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802.11n WiFi router offers open source Linux platform

Oct 5, 2009 — by Eric Brown — from the LinuxDevices Archive

NetGear announced a Wireless-N (802.11n) router supported by its open source Linux development platform and “MyOpenRouter.com” community. The NetGear RangeMax Wireless-N Gigabit Router with USB (WNR3500L) offers an 802.11n WiFi access point, boasting up to 300Mbps bandwidth, five gigabit Ethernet ports and USB storage access, says the company.

Like NetGear's WGR614L 802.11g router announced in June 2008, the RangeMax WNR3500Lis supported by an open source Linux development platform and MyOpenRouter.com community site. Free, open source Linux firmware available at MyOpenRouter includes DD-WRT, OpenWRT, and Tomato, says NetGear. In addition, the company has established a new Development Partner Program for encouraging applications written for the device (see farther below).


NetGear RangeMax Wireless-N Gigabit Router with USB

Like the WGR614L, the WNR3500L incorporates a MIPS32-based system-on-chip (SoC) from Broadcom, but this time NetGear has moved up to the faster, 802.11n-focused BCM4718 Intensi-fi XLR SoC. Based on a MIPS 74K core, the SoC is clocked bty NetGear up to 480MHz (see block diagram below).

The BCM4718 includes an 802.11n basebound router chip, plus USB host ports to support media storage routers. Its simultaneous dual-band routers enable the 5GHz portion of the wireless network to be dedicated to video streaming and VoIP calls, while leaving the 2.4GHz band available for typical data applications, says Broadcom.


Broadcom BCM4718 block diagram

(Click to enlarge)

The WNR3500L is designed as a mini-tower, measuring 6.9 x 5.1 x 1.4 inches (175 x 130 x 35mm) and weighing 0.7 lbs (0.33 k), says NetGear. The device is equipped with twice the RAM and four times the flash memory as the WGR614L, offering 64MB of RAM and 8MB of flash.

The 802.11n access point supports bandwidth of up to 300Mbps, compared to a limit of 54Mbps for the 802.11g-ready WGR614L, says the company. The access point is said to be enhanced with a wireless repeater mode to extend range, and accompanied with three internal "Metamaterial" antennas. The company did not list the range provided by the device, but the 802.11n standard can theoretically offer up to twice the range of 802.11g.


WNR3500L port detail

Four 10/100/1000Mbps LAN ports and one 10/100/1000Mbps WAN port are provided, as well as another feature unavailable on the previous model: a USB 2.0 Host port. The latter is said to support USB networked storage, with DLNA/UPnP media server support, as well as USB-based remote access and 3G/4G/WiMAX cellular connections.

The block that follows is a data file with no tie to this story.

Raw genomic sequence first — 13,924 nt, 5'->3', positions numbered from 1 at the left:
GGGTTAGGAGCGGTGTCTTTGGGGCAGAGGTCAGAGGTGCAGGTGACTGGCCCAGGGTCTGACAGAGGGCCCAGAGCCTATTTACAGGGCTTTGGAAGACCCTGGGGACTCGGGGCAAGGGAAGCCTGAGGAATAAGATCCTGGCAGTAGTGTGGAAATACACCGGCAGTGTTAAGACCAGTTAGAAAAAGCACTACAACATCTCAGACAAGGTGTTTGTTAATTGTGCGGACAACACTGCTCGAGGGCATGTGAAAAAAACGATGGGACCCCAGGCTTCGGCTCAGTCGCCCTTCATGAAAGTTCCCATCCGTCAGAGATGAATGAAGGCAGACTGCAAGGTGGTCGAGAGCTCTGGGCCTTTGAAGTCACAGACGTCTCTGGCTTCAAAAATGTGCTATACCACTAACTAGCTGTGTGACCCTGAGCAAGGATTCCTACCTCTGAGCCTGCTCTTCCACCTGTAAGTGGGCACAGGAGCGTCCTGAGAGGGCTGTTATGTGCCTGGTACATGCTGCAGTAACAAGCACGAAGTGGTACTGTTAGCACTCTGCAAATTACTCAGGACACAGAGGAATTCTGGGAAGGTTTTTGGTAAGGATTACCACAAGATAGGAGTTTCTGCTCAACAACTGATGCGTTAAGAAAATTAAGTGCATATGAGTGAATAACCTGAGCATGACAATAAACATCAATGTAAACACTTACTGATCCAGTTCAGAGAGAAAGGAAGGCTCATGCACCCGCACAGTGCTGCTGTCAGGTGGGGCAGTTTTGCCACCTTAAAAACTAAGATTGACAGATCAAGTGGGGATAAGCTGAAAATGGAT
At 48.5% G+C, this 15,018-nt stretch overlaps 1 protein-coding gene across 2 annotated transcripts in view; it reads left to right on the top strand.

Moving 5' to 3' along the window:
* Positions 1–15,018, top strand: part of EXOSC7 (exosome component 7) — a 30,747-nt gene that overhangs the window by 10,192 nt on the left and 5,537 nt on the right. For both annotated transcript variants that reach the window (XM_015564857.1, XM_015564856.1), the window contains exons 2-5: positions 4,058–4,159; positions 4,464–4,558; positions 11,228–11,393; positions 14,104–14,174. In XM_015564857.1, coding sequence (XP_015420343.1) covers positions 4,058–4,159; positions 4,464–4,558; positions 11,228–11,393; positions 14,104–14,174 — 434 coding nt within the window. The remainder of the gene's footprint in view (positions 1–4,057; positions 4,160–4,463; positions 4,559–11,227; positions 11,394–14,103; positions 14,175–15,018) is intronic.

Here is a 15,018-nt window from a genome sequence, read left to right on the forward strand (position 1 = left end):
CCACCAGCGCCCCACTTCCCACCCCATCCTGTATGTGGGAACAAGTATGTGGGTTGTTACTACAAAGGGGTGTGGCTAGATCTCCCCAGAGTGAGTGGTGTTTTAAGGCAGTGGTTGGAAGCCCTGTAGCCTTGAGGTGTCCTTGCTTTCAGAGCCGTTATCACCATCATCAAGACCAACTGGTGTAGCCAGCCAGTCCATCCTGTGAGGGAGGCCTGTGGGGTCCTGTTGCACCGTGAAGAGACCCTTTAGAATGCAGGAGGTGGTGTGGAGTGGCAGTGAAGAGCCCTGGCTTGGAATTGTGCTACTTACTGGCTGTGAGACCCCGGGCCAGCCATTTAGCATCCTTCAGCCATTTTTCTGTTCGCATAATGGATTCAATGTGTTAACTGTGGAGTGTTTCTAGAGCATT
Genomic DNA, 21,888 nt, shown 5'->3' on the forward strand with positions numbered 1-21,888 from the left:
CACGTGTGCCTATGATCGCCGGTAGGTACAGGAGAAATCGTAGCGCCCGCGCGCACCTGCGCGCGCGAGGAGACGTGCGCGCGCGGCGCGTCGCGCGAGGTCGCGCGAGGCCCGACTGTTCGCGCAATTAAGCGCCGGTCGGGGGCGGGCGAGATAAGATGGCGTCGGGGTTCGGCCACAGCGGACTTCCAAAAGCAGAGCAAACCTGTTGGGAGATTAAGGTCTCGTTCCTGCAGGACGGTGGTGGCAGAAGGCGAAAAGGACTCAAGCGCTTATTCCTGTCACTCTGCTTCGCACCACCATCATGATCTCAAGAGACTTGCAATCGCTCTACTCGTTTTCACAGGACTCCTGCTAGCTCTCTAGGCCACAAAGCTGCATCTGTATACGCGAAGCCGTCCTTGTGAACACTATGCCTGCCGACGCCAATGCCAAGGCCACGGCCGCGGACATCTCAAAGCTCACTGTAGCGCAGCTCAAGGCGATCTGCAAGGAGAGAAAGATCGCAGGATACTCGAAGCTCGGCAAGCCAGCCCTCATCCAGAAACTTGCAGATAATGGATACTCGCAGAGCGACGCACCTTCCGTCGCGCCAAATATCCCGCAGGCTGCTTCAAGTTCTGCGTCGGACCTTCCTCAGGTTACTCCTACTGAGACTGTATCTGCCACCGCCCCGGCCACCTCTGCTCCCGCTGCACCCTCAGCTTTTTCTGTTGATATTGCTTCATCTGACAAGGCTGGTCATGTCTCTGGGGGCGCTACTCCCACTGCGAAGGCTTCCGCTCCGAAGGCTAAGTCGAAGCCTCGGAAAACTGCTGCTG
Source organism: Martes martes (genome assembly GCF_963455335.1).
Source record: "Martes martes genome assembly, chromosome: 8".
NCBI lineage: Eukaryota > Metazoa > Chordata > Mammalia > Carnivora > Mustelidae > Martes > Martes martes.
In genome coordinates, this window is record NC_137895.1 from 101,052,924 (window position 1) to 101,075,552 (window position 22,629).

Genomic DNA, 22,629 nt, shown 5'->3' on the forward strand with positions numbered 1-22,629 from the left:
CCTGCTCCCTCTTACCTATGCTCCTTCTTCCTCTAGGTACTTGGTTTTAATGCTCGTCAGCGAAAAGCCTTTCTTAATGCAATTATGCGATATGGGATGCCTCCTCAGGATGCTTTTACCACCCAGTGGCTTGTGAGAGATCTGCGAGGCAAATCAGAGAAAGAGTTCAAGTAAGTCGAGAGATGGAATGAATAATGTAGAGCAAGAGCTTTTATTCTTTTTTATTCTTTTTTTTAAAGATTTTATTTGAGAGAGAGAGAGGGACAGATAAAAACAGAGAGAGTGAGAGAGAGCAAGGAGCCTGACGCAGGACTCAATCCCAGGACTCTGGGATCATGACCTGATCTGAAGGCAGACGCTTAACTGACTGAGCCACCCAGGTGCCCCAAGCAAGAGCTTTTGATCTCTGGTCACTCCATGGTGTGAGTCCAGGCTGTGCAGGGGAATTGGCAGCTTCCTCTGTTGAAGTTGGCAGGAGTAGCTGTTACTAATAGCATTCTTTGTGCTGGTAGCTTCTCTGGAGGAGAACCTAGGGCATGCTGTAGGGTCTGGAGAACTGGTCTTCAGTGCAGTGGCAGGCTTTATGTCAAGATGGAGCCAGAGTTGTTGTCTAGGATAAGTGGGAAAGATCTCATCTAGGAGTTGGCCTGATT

The WNR3500L's wireless connection is protected via a double firewall and equipped with denial-of-service attack prevention, says NetGear. The router wireless connection is secured with support for Wi-Fi Protected Access (WPA) and WPA2-PSK. Meanwhile, a "Push 'N' Connect" feature, which incorporates both a physical button on the device, as well as Wi-Fi Protected Setup (WPS) technology, enables the secure addition of new computers to the network, says the company.

MyOpenRouter.com and Developer Partner Program

The MyOpenRouter router community has been up and running for over a year now, and appears to offer extensive resources, while enjoying lively forum participation. The site offers open source firmware downloads, applications, forums, blogs, articles, source code, user guides, and technical support, says NetGear.

Linux-based router distributions available on the site that support the WGR614L include:

  • Tomato — replacement firmware for the Linksys WRT54G/GL/GS, the Buffalo WHR-G54S/WHR-HP-G54, and other Broadcom-based routers
  • DD-WRT — an enhanced version of Linksys firmware that adds "enterprise" features like Radius authentication
  • OpenWRT Linux — community-supported Linux distribution designed for low-memory networking devices, and which first achieved popularity with hardware hackers bent on improving off-the-shelf consumer electronics products, such as the classic Linksys WRT54G WiFi router or LinkSys NSlu2

In addition, the company has established a Development Partner Program. Partners who are already working on WNR3500L applications include:

NetGear is known in the Linux device community primarily for its ReadyNAS line of network attached storage (NAS) devices that it acquired when it bought Infrant for $60 million in 2007. ReadyNAS devices run an Infrant-developed Linux distribution called RAIDiator.

Stated Som Pal Choudhury, senior product line manager for advanced wireless at NetGear, "Feedback and ideas from our open source community have been key in developing this powerful platform. We are therefore very pleased to announce our Development Partner Program, with multiple software vendors and developers creating customized, robust, commercial-grade applications on the WNR3500L."

Availability

The NetGear RangeMax Wireless-N Gigabit Router with USB (WNR3500L) will be available this fall at an MSRP of $140 through select retailers, direct marketers, e-commerce sites, and value-added resellers in the U.S. NetGear also sells a RangeMax Wireless-N USB 2.0 Adapter (WN111) for client devices.

More information on the WNR3500L may be found here, and the MyOpenRouter.com site should be here.


This article was originally published on LinuxDevices.com and has been donated to the open source community by QuinStreet Inc. Please visit LinuxToday.com for up-to-date news and articles about Linux and open source.



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